Campaign Reform, Who Cares?

W A S H I N G T O N, March 19, 2001 -- While most Americans favor the concept of campaign finance reform, which will consume the Senate for the next two weeks, the issue ranks low on the public's agenda.

Most people have many more pressing concerns, and most doubt reform would effectively curb the role of money in politics.

Indeed, compared to other issues, campaign finance long has been in the basement of public priorities. In an ABCNEWS/Washington Post poll in January, 20 percent said it should receive "the highest priority" from President Bush and Congress, ranking it 16th out of 18 issues tested. And it came in dead last (out of 16) as a voting issue last fall.

One reason is that people care most about issues that affect them personally — things like health care, the economy, education, crime or Social Security. Campaign finance reform doesn't hit them where they live.

Even in the New Hampshire Republican primary, which lifted Sen. John McCain to stardom, just 9 percent of voters cited campaign finance reform as the most important issue in their vote, placing it fifth out of seven issues tested. (It did no better on the Democratic side.)

Good Idea, But...

It's not that the idea is unpopular. In ABCNEWS/Washington Post polling last year two-thirds of Americans supported stricter laws controlling the way political campaigns raise and spend money. Gallup found a similar level of support specifically for limits on "soft money" contributions.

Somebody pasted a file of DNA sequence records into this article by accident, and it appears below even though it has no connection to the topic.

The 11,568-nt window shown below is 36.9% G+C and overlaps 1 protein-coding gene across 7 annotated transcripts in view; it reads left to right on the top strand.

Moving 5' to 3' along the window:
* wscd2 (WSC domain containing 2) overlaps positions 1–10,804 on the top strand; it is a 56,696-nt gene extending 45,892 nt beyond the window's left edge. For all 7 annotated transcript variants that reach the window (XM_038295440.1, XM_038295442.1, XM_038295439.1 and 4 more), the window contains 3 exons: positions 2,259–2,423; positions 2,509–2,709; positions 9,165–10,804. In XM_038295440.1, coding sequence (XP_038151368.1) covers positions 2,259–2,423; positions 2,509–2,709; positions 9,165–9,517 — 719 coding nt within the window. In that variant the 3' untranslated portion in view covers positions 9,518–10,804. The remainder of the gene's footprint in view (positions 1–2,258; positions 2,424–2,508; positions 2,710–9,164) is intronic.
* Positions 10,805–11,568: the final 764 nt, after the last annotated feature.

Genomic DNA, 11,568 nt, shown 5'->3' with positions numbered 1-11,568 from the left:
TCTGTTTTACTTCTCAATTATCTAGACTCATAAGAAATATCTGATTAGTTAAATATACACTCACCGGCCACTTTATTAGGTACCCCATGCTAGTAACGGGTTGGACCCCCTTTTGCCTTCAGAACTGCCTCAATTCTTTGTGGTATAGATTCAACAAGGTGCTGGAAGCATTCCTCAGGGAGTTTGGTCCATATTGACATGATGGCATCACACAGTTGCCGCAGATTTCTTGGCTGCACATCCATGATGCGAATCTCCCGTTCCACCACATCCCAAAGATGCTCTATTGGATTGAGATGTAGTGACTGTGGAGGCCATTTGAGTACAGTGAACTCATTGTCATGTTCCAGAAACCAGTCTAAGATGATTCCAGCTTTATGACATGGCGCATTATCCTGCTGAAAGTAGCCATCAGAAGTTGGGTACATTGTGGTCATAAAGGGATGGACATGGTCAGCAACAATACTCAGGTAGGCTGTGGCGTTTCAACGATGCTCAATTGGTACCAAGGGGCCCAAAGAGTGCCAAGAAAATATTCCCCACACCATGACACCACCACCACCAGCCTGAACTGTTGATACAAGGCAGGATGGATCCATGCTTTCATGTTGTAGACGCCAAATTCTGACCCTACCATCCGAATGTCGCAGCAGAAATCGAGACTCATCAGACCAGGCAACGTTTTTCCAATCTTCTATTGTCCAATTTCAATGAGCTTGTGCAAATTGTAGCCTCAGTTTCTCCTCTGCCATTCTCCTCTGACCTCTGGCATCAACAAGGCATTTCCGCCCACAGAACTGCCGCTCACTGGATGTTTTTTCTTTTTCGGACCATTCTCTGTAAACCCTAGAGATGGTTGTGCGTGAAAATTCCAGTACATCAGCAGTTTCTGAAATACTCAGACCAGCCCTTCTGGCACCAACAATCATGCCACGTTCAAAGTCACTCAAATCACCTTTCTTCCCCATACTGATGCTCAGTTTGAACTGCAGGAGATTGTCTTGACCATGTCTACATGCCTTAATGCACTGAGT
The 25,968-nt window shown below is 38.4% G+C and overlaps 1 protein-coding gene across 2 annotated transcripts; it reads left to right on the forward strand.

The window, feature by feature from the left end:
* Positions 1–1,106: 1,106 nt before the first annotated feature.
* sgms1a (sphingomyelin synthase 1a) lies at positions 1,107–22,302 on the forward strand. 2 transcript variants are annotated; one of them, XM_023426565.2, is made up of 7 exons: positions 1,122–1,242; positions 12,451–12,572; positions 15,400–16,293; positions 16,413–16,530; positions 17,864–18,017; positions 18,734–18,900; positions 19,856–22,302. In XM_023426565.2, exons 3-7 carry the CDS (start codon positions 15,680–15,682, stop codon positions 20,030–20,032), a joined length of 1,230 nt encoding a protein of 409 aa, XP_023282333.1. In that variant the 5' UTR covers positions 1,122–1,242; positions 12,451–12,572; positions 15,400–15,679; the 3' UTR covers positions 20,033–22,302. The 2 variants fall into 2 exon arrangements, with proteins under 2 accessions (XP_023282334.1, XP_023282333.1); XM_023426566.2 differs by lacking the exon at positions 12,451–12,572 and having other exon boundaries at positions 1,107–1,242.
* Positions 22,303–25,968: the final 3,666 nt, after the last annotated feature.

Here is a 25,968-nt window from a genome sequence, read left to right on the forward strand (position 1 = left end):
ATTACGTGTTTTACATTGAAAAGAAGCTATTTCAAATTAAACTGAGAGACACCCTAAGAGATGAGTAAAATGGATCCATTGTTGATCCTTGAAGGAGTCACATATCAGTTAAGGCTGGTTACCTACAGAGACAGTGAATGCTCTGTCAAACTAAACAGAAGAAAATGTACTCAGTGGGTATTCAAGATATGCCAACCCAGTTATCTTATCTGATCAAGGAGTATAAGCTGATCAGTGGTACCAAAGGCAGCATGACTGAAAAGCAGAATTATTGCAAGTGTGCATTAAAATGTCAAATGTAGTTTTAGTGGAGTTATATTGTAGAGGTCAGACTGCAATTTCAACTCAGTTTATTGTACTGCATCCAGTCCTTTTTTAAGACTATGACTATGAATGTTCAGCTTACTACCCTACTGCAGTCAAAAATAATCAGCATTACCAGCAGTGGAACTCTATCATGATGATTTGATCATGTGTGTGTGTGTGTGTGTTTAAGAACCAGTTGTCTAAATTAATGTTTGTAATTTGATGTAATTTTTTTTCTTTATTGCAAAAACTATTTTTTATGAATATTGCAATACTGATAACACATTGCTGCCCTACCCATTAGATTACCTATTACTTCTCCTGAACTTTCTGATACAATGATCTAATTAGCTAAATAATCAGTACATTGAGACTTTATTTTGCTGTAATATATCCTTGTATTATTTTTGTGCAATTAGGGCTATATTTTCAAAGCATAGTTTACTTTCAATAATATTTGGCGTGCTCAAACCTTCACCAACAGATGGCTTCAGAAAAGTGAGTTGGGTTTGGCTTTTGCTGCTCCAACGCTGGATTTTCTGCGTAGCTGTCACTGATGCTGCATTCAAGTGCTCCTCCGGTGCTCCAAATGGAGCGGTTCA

Support Oppose ABC/Post April, 2000: Stricter campaign finance laws 66% 28% Gallup October 2000: Limiting soft money contributions 72% 24%

But these same polls also found questions in the publics mind about how well campaign finance reform would work, and whether it's really needed. In our poll just a quarter said campaign finance reform would do "a lot" to reduce the influence of money in politics; another 38 percent thought it would work, but just "somewhat."

Gallup, similarly, found just 28 percent saying major changes in campaign finance laws "could succeed in reducing the power of special interests in Washington." Almost two-thirds, instead, said that "special interests will always find a way to maintain their power in Washington" no matter what new laws are passed.

That seems to represent a broad sense that corruption (or at least influence buying) can't be legislated out of existence — that money will corrupt the corruptible no matter what's on the books.

Indeed there's no majority consensus on whether new laws actually are needed. In the ABC/Post poll 49 percent said new, stricter laws are the best way to reduce improper campaign fundraising — but a significant minority, 40 percent, said stronger enforcement of current laws is the better answer.

Finally, while there are concerns about money in politics, perceptions of the problem should not be overstated. In a Pew poll in 1997, slightly less than half said money in politics "often" kills important legislation, or leads politicians to support laws they don't believe in. On the other side of the ledger, in a recent ABCNEWS poll nine in 10 Americans said that regardless of its faults, this country has the best system of government in the world.

Bottom line, it's de rigueur to diss politicians and, by extension, their fundraising. But the things people really are upset about, they give a high priority to fixing. And campaign finance reform has thus far failed to move up on the public agenda.

Previous ABCNEWS polls can be found in our Poll Vault.